If we examine the Ice Age climate of India, we find some additional support for Hancock’s scenario (see side bar and animation). The vast expanse of the subcontinent was, at that time, dominated by desert, grassland and scrub. This seems to suggest an environment hostile to food production, both natural and (if anywhere existent) human engineered. Perhaps, now-submerged river deltas may have served as relatively bountiful refugia from this seemingly hostile world (indeed, it must be said that, if conditions in inland India were as harsh as the “Little Ice Age” might indicate, perhaps we ought to be surprised to find anyone at all living there!).

Nevertheless, though Hancock’s scenario appears defensible, it remains somewhat problematic.

Deltas are of limited carrying capacity. Civilizations that have settled on or originated at river deltas have historically tended to spread up the accompanying rivers – in keeping with their expanding population. This was the case with Ancient Egypt, where storage and transportation techniques permitted the outlying Nile delta to become the breadbasket for a community spanning a much larger mass of land (the river itself, providing a ready flow of fertile deposits to human settlers along its shore – even in the heart of what would otherwise have been a desert).

Had a scenario similar to the Egyptian model occurred before the Holocene, remnants of the larger civilization would almost certainly have survived in the archeological record, as glacial melt-water would have submerged only the outward extremities of the great rivers.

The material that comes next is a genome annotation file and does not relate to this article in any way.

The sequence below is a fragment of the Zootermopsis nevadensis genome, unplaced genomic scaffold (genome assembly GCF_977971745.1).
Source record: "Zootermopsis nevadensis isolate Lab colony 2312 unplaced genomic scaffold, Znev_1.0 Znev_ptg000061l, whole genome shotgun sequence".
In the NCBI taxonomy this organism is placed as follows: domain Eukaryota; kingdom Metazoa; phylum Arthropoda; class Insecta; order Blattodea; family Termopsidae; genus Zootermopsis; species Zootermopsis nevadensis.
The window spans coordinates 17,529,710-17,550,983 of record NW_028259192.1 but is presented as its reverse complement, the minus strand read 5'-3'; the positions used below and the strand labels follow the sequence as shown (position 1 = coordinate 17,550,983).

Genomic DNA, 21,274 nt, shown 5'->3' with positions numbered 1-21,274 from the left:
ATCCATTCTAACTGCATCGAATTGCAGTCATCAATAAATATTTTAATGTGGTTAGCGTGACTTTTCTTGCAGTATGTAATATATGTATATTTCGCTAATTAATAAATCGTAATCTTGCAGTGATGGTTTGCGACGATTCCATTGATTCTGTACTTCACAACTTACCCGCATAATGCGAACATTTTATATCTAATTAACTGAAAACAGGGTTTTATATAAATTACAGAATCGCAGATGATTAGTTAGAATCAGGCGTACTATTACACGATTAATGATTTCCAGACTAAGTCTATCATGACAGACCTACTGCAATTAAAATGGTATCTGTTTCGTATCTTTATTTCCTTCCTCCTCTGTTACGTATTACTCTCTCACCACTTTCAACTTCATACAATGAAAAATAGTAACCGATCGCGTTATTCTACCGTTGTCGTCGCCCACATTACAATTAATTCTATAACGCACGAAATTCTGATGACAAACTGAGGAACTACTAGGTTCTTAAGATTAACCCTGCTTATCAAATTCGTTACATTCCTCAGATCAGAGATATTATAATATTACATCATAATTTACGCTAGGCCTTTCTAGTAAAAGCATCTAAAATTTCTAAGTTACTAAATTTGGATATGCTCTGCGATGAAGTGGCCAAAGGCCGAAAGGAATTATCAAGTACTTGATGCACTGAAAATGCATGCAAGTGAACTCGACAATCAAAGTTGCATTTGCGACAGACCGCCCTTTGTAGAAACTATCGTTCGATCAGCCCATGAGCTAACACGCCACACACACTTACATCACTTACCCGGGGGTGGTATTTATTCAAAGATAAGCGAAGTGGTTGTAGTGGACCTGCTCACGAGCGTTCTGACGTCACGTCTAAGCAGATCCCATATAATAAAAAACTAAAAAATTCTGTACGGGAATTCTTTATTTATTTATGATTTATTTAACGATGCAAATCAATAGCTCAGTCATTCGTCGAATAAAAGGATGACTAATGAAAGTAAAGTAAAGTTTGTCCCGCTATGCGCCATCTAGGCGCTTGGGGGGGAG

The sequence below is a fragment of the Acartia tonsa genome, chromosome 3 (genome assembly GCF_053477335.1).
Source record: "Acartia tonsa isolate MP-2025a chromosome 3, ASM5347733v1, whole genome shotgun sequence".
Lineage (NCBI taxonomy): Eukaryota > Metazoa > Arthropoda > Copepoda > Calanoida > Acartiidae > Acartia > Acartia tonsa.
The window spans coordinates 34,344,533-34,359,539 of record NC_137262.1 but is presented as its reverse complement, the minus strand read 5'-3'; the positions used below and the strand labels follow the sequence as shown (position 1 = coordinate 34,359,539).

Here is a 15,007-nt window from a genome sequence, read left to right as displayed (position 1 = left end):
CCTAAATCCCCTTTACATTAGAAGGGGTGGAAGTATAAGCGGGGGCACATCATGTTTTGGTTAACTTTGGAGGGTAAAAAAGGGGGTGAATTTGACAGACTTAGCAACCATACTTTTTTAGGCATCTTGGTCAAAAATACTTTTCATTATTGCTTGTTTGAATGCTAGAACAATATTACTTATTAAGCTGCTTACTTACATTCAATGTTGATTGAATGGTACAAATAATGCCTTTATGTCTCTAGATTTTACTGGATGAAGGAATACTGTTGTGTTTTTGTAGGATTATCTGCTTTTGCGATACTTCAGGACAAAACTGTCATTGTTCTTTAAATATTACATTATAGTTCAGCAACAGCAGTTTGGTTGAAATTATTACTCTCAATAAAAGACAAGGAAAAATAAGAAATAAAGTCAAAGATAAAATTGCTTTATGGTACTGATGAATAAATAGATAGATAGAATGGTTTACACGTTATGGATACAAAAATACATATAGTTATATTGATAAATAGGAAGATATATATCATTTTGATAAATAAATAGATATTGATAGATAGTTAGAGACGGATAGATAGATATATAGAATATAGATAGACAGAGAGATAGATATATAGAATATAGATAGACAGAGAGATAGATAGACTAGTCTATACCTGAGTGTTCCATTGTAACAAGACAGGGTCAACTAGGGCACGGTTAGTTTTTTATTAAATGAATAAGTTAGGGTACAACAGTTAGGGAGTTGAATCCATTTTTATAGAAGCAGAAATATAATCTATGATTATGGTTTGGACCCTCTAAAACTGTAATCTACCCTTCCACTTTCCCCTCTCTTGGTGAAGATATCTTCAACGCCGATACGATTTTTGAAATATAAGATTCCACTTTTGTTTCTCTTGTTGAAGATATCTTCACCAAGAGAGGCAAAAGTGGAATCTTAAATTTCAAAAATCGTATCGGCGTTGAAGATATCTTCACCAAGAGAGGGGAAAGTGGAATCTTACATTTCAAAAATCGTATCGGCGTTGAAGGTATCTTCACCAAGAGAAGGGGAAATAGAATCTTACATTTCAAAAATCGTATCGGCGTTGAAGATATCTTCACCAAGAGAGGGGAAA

Thus, if Hancock’s civilization was born at the river mouths of the Ice Age world, for some unknown reason, it failed to spread up the lengths of the connecting waterways. As this appears to imply a lack of suitable storage and transportation techniques, Hancock’s civilization starts to look a lot less like a sophisticated urban society and more like a populous and (for a time) fortunate group of Paleolithic scavengers that simply stumbled upon a particularly fertile refugia.

Of course, if the particular deltas on which urban developments emerged were limited to those surrounded by large areas of low-lying plains – plains that were destined to sink below sea level – this would assure the extinction of the surrounding population centers supported by the delta bread basket.

Unfortunately, this essentially gets us back where we started: arbitrarily picking and choosing particular oceanfronts for hypothesized antediluvian cities. While the notion of the Ice Age fertile delta might explain to some extent why civilization originally located in the low lands, it appears inadequate, even in the context of climatic data, to explain why civilization failed to radiate up-river and leave its “fingerprints” in the present archeological record.